The official autopsy for the Ferguson, Mo. teenager who was shot and killed by a white police officer was released Tuesday, revealing the unarmed teen was shot in the hand at close range.
The findings, according to St. Louis medical examiner Dr. Michael Graham, support “that there was a significant altercation at the car.” Graham was not part of the official investigation. Sources close with Wilson’s statements have said Brown struggled for the officer’s firearm inside the police SUV. Wilson maintains he fired the gun twice, hitting Brown in the hand.
The autopsy also reveals the 18-year-old sustained six gunshot entrance wounds. A private autopsy conducted by Brown’s family showed the teen had been shot six times as well, including twice in the head.
Dr. Judy Melinek, a forensic pathologist in San Francisco, said Brown was facing Wilson when Brown took a shot to the forehead, two shots to the chest and a shot to the upper right arm. The wound to the top of Brown’s head would indicate he was falling forward or in a lunging position toward the shooter; the shot was instantly fatal.
A sixth shot that hit the forearm traveled from the back of the arm to the inner arm, which means Brown’s palms could not have been facing Wilson, as some witnesses have said, Melinek said. That trajectory shows Brown probably was not taking a standard surrender position with arms above the shoulders and palms out when he was hit, she said.
Experts seem to believe these new findings will support Wilson’s account.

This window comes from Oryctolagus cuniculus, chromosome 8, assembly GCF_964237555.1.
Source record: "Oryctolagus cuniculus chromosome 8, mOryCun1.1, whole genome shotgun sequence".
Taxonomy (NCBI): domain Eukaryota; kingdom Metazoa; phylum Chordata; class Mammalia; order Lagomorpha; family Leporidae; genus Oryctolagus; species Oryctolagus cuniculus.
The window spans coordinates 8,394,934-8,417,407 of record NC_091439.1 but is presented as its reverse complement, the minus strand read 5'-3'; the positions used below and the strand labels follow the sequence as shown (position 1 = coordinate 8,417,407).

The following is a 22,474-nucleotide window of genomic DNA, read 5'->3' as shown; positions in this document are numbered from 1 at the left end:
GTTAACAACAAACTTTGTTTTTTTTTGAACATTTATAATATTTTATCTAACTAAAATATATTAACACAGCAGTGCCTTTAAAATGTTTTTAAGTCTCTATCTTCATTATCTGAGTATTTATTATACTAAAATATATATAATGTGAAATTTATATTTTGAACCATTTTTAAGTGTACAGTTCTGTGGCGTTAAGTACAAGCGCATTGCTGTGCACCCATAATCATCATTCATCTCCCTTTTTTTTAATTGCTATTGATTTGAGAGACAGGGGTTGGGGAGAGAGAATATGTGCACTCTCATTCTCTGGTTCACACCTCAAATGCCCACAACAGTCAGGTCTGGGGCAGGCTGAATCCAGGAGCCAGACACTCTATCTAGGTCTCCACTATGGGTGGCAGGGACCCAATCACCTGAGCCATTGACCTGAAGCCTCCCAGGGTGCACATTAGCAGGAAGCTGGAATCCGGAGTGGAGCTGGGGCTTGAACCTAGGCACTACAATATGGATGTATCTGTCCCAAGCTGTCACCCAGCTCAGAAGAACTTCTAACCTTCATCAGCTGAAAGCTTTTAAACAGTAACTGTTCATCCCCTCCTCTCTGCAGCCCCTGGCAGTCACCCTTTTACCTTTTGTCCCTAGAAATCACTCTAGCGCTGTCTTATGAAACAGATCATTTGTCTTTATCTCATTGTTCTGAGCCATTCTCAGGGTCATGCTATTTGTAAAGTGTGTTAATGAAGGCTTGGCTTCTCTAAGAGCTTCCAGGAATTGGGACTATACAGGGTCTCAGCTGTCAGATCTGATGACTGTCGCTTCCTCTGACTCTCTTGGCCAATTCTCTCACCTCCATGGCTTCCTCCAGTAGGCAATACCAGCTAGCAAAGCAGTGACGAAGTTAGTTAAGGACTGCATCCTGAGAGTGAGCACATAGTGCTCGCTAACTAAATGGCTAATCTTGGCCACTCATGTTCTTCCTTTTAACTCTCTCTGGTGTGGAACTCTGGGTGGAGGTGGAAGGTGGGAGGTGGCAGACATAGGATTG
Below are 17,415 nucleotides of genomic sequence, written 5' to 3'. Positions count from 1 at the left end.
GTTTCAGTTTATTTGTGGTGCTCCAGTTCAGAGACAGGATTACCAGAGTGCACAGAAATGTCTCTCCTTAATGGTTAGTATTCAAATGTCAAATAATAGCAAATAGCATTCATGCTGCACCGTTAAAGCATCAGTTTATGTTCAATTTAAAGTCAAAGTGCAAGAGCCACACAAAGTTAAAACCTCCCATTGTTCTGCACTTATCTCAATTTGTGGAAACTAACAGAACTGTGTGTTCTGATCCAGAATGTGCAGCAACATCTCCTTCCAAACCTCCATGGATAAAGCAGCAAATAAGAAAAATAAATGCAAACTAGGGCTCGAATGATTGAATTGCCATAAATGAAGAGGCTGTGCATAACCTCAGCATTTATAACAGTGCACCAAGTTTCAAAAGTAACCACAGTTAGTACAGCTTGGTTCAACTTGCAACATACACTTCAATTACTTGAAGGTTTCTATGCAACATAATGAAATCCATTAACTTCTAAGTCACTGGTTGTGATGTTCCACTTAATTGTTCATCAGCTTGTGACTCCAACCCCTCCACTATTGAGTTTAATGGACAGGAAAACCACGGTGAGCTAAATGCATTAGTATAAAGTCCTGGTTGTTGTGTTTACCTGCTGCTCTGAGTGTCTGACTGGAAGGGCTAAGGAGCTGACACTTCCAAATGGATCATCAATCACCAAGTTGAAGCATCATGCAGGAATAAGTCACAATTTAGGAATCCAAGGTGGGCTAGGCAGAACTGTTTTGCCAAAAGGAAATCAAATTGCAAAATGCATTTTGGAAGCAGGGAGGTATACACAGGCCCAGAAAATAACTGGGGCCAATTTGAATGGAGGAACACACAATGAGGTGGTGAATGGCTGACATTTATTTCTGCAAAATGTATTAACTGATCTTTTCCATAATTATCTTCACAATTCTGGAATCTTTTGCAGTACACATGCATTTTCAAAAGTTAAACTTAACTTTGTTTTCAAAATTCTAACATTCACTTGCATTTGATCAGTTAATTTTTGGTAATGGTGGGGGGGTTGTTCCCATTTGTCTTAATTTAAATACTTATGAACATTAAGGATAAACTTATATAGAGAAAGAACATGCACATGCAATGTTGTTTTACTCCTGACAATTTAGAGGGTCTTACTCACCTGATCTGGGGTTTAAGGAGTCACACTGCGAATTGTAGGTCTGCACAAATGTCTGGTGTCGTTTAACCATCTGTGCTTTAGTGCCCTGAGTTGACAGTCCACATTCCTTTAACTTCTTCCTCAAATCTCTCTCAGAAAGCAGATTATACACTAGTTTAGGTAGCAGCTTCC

Graham said the examination indicated a shot traveled from the tip of Brown’s right thumb toward his wrist. The official report notes an absence of stippling, powder burns around a wound that indicate a shot fired at relatively short range.
But Graham said, “Sometimes when it’s really close, such as within an inch or so, there is no stipple, just smoke.”
Melinek said the autopsy “supports the fact that this guy is reaching for the gun, if he has gunpowder particulate material in the wound.” She added, “If he has his hand near the gun when it goes off, he’s going for the officer’s gun.”
Melinek also said the autopsy did not support witnesses who have claimed Brown was shot while running away from Wilson, or with his hands up.
But other details leaked last week about the investigation, including the reveal that Brown’s blood was on Wilson’s uniform and inside the police SUV, may not work in the officer’s favor.
[CNN legal analyst Danny Cevallos] said the details about Brown’s blood on the officer’s gun and on his uniform might only go so far in helping the officer’s case.
“Ultimately, that officer will have to come up with justification not for firing his gun the first time, but for each and every bullet that came out of his firearm — whether at the car or away from the car,” he said.
Earlier this week, former St. Louis County Police Chief Tim Fitch said that information surrounding the investigation will continue to leak as a way to “let people down slowly” — a suggestion that Wilson may not be indicted next month.
Fitch believes more information will be leaked out to the media by a government source. Fitch says this strategy has been used before, “Assuming that the article is correct my belief is that there will be future articles written as probably from the same federal source that will let out a little information each time as it gets closer to the actual announcement of the verdict or charges or no charges.”
Fitch believes the leaked information is an attempt to let some people down slowly, “It was an intentional release with someone familiar with the federal side of the investigation, in my opinion, for the sole purpose of preparing the community for what may be seen for many as bad news, that there’s not going to be any federal charges.”
A St. Louis grand jury will determine if Wilson will face charges. Federal investigators are still looking into whether any civil rights violations occurred. We’ll keep you updated with the latest.